Cross-Border Estate Planning: The EU Succession Regulation

June 4, 2015 | Carla Figliomeni, Rahul Sharma

A major step in facilitating cross-border succession was the adoption of the Regulation  (EU) Nr. 650/2012 (hereinafter referred to as the “Succession Regulation”) on jurisdiction, applicable law, recognition and enforcement of decisions and acceptance and enforcement of authentic instruments in matters of succession and on the creation of a European Certificate of Succession.  This was adopted on July 4, 2012 and will come into force and be applicable to deaths of residents of the succession countries after August 17, 2015.

Except for Denmark, the United Kingdom and Ireland, the Succession Regulation provides a direct application in all participating member states of the Succession Regulation (hereinafter referred to as the “Member States”) and enjoys universal character, in that, the selected law can be the law of a Member State, a third state, or a non-Member State.  On a practical level, the Succession Regulation is an important arm in ensuring predictability for estate planners.

Overview of the Succession Regulation

The Succession Regulation introduces novel concepts for cross-border succession planning of individuals with multi-jurisdictional estates and ties to a Member State.  The following is a brief overview:

  1. Habitual Residence: The most significant criterion of the Succession Regulation is the adoption of the concept of “habitual residence” instead of nationality or domicile.  This means that the law of the country where the deceased habitually lived just before death will govern inheritance issues.  In the Member States, one law will govern the entire succession, regardless of the nature or location of the estate’s assets.  The default rule will, in general, apply the laws of the habitual residence of the deceased except if:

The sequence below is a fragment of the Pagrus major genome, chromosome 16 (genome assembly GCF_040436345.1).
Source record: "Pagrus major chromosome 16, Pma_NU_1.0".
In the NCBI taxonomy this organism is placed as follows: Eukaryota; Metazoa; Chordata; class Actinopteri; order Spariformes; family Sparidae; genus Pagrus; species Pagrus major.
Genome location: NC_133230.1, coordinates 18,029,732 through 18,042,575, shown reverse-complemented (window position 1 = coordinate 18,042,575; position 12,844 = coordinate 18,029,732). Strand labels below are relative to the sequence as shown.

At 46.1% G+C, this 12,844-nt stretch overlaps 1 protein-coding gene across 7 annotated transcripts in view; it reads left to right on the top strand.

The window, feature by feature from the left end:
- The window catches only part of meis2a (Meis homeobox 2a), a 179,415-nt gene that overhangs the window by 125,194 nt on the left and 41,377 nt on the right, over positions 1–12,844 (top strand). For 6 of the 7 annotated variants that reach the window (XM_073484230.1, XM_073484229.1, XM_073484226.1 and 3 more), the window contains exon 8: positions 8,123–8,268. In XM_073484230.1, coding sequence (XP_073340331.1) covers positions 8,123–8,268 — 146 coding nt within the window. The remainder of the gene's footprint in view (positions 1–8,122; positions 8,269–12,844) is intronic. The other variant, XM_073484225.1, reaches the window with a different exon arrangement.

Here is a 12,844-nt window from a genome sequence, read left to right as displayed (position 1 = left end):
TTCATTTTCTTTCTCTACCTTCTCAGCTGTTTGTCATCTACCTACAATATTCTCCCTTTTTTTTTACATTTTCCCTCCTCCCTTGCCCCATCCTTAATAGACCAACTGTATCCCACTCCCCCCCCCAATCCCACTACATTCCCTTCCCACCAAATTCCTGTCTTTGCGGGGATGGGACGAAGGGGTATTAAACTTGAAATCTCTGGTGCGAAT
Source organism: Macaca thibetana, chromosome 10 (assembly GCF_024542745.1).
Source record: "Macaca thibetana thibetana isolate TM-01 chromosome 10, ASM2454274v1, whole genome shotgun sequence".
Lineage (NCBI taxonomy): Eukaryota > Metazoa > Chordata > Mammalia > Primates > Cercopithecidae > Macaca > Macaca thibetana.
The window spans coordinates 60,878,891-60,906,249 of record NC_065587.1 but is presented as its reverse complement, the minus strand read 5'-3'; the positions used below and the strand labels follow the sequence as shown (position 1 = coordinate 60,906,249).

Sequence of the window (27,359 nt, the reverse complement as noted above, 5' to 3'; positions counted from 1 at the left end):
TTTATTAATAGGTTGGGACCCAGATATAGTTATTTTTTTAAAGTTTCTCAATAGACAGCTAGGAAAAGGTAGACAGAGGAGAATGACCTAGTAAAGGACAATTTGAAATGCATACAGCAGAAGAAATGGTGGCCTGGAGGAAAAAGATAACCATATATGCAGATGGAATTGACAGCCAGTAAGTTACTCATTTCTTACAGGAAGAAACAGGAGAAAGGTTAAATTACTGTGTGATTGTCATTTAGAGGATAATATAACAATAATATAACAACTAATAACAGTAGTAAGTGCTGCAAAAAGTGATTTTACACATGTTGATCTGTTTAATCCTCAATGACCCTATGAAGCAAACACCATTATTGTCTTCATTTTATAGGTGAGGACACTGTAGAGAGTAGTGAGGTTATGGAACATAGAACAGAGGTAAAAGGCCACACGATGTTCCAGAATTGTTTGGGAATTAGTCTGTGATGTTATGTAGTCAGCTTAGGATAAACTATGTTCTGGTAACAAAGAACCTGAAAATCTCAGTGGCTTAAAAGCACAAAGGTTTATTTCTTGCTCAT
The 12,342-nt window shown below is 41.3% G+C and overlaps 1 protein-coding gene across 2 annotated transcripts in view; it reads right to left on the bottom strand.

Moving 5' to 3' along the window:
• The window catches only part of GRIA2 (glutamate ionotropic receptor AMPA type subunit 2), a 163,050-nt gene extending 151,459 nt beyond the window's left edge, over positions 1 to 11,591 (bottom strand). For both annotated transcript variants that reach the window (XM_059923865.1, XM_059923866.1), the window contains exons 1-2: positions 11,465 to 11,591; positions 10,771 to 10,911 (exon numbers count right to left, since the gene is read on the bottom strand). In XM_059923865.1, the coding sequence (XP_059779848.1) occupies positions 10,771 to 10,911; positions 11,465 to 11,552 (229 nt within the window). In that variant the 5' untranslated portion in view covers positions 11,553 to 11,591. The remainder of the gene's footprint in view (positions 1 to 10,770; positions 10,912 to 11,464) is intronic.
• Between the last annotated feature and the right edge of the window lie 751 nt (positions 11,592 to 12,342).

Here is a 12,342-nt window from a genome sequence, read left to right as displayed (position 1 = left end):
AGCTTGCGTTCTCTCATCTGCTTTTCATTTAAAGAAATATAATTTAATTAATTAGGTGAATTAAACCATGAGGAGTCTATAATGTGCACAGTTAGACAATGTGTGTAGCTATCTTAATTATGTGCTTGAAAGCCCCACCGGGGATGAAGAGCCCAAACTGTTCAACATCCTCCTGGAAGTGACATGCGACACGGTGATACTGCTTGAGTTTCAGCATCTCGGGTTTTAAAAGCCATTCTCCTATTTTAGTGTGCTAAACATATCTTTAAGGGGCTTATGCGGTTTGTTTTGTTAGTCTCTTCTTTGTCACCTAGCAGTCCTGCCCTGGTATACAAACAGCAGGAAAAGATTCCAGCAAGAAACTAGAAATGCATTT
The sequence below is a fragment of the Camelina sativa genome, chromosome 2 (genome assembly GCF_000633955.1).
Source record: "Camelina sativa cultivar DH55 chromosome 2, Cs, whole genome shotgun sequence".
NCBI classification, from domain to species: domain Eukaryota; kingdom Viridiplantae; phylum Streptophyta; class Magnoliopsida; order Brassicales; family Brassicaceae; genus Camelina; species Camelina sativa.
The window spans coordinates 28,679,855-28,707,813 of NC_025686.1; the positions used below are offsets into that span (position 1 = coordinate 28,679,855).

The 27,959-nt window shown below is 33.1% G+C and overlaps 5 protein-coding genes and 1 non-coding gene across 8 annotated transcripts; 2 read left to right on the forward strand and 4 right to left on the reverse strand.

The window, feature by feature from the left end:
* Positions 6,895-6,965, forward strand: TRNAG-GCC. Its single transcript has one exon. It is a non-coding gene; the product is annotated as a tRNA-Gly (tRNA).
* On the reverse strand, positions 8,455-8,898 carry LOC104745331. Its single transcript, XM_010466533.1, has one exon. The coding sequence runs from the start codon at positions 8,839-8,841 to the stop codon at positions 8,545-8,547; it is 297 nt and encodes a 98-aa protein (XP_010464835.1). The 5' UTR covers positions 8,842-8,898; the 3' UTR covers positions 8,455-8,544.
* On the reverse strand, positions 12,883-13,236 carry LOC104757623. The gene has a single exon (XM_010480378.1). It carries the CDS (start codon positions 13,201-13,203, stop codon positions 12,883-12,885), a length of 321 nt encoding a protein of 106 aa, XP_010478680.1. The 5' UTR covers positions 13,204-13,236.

1. the deceased maintained closer ties with another state, established on a case-by-case basis;
      2. state mandatory laws where the property is located overrule this general rule; and
      3. “renvoi” to another jurisdiction is authorized, depending on the circumstances.
  1. Choice of Law: The second major innovation of the Succession Regulation is Article 22, which allows the general rule of habitual residence to be overridden by the use of the concept of “party autonomy”, in order to permit a testator or testatrix to designate his or her national law as the law governing his or her succession as a whole, by expressing his or her choice expressly and in testamentary form. Should a person have a double nationality, he or she may designate one of the two national laws.
  1. Jurisdiction in one Country: While Article 22 allows for a testator or testatrix to select his or her national law to govern his or her succession, the Succession Regulation does not allow a testator to choose the jurisdiction to rule on the succession as a whole.  Instead, the courts of the jurisdiction in which the deceased had his habitual residence at the time of death shall have jurisdiction to rule on the succession as a whole.